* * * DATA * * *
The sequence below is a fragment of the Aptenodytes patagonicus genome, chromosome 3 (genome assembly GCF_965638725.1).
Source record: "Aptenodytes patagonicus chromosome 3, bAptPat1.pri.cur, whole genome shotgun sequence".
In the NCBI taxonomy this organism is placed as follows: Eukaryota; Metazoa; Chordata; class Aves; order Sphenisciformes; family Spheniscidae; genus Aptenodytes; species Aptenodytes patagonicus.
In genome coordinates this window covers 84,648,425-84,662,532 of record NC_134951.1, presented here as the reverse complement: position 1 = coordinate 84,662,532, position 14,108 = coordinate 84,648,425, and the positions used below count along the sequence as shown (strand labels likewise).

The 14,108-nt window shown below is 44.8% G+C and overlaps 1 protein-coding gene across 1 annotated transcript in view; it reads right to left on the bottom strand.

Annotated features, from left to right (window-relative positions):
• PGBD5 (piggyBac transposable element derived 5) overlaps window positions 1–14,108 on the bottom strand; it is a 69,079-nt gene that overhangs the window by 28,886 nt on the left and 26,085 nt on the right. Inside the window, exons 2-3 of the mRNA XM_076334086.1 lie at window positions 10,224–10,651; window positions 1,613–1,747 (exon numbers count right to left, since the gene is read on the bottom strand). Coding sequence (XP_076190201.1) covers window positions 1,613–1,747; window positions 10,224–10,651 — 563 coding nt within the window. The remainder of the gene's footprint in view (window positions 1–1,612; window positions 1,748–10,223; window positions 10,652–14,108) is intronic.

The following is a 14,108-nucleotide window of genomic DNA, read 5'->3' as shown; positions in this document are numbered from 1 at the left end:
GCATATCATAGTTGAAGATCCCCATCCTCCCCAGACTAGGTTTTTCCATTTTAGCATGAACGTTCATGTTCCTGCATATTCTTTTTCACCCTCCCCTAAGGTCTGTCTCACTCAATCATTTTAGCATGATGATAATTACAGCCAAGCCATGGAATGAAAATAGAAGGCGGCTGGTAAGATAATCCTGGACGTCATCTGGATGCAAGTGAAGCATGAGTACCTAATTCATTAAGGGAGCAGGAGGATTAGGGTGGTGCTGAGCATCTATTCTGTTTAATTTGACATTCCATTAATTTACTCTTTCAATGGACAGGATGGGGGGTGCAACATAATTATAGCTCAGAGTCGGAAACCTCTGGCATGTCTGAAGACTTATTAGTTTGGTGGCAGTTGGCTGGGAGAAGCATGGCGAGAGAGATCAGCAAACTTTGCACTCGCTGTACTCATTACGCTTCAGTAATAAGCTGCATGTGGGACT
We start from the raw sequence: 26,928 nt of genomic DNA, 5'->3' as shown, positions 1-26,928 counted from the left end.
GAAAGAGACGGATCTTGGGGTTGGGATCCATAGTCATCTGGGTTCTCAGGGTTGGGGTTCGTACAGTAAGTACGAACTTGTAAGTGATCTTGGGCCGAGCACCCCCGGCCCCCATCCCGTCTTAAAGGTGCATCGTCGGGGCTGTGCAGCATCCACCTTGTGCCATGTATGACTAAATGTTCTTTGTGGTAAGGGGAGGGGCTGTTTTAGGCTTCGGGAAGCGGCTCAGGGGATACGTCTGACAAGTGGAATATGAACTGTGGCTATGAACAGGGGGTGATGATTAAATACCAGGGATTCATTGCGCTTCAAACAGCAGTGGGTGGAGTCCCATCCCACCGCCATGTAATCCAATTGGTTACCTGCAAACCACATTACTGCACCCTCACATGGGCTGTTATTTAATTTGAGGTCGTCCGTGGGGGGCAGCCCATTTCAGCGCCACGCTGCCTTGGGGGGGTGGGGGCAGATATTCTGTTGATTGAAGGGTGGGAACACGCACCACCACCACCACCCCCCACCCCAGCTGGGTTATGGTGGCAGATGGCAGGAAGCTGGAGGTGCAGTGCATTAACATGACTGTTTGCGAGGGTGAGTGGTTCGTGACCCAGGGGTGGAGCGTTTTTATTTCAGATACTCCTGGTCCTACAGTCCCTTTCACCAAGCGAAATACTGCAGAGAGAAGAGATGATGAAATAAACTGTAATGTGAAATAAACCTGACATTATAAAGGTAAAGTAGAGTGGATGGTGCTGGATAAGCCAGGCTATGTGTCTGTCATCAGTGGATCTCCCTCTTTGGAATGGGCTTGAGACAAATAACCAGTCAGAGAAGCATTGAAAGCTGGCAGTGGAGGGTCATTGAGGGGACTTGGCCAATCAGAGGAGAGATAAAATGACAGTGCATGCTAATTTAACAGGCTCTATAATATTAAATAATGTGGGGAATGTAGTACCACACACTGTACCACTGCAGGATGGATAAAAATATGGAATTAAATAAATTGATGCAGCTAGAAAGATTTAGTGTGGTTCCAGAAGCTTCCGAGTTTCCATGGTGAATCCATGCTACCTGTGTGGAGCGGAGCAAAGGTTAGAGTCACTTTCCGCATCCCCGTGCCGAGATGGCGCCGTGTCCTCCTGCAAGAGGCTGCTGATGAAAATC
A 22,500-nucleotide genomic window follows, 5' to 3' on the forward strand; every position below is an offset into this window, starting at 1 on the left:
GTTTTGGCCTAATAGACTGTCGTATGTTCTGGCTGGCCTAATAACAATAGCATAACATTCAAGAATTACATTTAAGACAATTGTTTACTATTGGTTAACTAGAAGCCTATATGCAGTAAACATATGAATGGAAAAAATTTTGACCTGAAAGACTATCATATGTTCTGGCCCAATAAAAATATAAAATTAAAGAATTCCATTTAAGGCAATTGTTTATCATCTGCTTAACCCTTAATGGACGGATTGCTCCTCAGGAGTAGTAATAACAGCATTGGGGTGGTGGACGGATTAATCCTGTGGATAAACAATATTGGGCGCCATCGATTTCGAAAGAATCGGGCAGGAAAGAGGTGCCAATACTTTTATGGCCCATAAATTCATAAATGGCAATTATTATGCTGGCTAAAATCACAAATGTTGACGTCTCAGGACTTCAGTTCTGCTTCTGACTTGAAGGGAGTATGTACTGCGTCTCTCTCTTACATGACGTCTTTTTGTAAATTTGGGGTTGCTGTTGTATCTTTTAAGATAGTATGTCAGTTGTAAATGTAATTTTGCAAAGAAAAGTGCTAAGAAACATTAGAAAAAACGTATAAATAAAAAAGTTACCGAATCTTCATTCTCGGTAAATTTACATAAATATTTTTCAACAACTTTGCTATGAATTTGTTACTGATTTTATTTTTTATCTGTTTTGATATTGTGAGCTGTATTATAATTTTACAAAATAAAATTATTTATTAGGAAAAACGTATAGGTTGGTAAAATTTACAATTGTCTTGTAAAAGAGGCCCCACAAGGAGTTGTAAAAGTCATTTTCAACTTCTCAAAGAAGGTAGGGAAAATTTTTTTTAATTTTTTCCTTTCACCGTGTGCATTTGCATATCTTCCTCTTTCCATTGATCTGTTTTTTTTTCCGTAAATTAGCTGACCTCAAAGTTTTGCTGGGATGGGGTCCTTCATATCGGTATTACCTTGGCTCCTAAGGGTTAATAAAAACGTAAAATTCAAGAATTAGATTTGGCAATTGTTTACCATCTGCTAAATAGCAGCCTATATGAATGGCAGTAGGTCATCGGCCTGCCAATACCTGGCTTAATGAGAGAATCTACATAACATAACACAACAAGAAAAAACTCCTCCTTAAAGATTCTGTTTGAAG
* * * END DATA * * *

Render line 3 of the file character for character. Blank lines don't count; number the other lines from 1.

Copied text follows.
In the NCBI taxonomy this organism is placed as follows: Eukaryota; Metazoa; Chordata; class Aves; order Sphenisciformes; family Spheniscidae; genus Aptenodytes; species Aptenodytes patagonicus.